I suppose the real “Grok Tag” would look something like basic schoolyard tag: one person trying to tag another person, who then becomes “it.” Just basics, no tricks or gimmicks. That’s fine, but I’m thinking we can distinguish ourselves and make it a real workout by throwing in a little twist.
Gather a group of people together. At least five is ideal, three is good, and two will technically work.
Go to a field, the beach, a forest – pretty much anywhere with real earth underneath, rather than hard concrete. You’re going to be running a lot, so avoid high impact ground.
Have everyone do five burpees simultaneously for time. The slowest is “it.” Everyone else is the hunted.
Once you’re ready to play, have the hunted disperse. “It” waits ten seconds and then begins the chase.
If someone is tagged, they immediately drop and do ten pushups. Once they finish, they are now “it” and the person who tagged them is now the hunted.
Next person tagged drops and gives fifteen pushups. Once they finish, they are now “it” and the person who tagged them is now the hunted.
Continue in this manner until you reach thirty pushups. Whoever does the thirty is “it” for the next round, which begins in two minutes. For the next round, use squats instead of pushups. And for the round after that, use burpees, but start with five and end with twenty-five (unless you’re up for the full thirty). If there are low hanging branches or pull-up bars in the area, do a round with pull-ups instead.
There are tag backs and yes, a single person might end up doing a disproportionate number of repetitions in a given round. That’s life, though, and it’ll only make you stronger.
You can modify Grok Tag to suit your needs and abilities. Raise or lower the reps as needed. Wear weighted vests for the duration. Have kettlebell stations positioned around the field of play, and substitute kettlebell swings into the game. You could even have a barbell sitting on the field – get tagged, do five deadlifts. The possibilities are endless, but the basic concept of being “punished” for getting tagged is key. You won’t want to do those twenty burpees or thirty squats, so you’re going to run like your life depends on it. Even the guys or girls who never get tagged still get a great sprint workout, and the guys or girls who always get tagged will only get stronger and faster.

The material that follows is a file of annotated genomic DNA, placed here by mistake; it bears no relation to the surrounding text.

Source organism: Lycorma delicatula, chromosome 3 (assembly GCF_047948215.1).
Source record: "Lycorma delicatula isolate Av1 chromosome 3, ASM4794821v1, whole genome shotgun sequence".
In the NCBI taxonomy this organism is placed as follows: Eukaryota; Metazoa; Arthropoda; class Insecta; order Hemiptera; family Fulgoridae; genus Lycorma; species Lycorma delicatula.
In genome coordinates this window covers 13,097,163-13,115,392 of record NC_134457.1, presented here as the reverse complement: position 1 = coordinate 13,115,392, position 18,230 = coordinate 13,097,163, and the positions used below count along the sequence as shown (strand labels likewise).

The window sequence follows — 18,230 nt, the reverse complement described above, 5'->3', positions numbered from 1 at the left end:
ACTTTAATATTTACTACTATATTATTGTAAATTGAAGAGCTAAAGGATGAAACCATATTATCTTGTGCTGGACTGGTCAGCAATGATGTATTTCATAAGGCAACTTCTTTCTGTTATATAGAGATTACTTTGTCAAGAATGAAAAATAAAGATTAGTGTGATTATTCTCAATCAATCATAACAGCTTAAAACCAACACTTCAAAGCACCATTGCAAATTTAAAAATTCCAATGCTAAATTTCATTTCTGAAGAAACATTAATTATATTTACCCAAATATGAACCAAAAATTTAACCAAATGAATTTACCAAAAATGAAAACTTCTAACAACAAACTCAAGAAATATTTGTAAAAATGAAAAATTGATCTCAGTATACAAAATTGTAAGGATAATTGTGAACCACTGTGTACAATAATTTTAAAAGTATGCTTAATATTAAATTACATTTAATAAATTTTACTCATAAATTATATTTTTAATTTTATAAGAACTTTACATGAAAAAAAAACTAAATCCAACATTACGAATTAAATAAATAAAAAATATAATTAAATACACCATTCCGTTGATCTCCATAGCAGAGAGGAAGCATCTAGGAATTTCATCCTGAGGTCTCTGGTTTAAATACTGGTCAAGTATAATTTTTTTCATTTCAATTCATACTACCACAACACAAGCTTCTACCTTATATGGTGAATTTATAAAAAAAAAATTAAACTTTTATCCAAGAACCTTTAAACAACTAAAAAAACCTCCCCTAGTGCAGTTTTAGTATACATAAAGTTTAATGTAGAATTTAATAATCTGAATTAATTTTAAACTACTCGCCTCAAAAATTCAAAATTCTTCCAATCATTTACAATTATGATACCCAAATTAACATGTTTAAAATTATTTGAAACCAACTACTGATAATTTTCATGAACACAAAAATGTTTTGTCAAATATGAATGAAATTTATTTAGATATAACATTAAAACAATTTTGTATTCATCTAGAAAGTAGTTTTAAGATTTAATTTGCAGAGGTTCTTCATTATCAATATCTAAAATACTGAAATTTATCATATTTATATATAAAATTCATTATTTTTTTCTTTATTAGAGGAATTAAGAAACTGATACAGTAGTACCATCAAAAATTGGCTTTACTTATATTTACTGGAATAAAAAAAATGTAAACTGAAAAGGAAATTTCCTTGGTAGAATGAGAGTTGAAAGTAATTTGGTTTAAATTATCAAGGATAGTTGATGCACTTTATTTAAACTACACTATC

I’ll admit. This can be a pretty hardcore workout and a far cry from the tag of your childhood, but its scalability means it will never be too hardcore for anyone. Plus, it’s a good way to ambush a reluctant workout partner: “Hey, wanna play a friendly game of tag?”And if your kids have never played the game, this might be a good way to introduce them to an archaic tradition while teaching them proper burpee and squat form.
Just don’t expect to see it in P.E. classes anytime soon.
Have your own thoughts on a variation of Primal tag? Share it in the comment board. Thanks, everyone!
Mark Sisson is the founder of Mark’s Daily Apple, godfather to the Primal food and lifestyle movement, and the New York Times bestselling author of The Keto Reset Diet. His latest book is Keto for Life, where he discusses how he combines the keto diet with a Primal lifestyle for optimal health and longevity. Mark is the author of numerous other books as well, including The Primal Blueprint, which was credited with turbocharging the growth of the primal/paleo movement back in 2009. After spending three decades researching and educating folks on why food is the key component to achieving and maintaining optimal wellness, Mark launched Primal Kitchen, a real-food company that creates Primal/paleo, keto, and Whole30-friendly kitchen staples.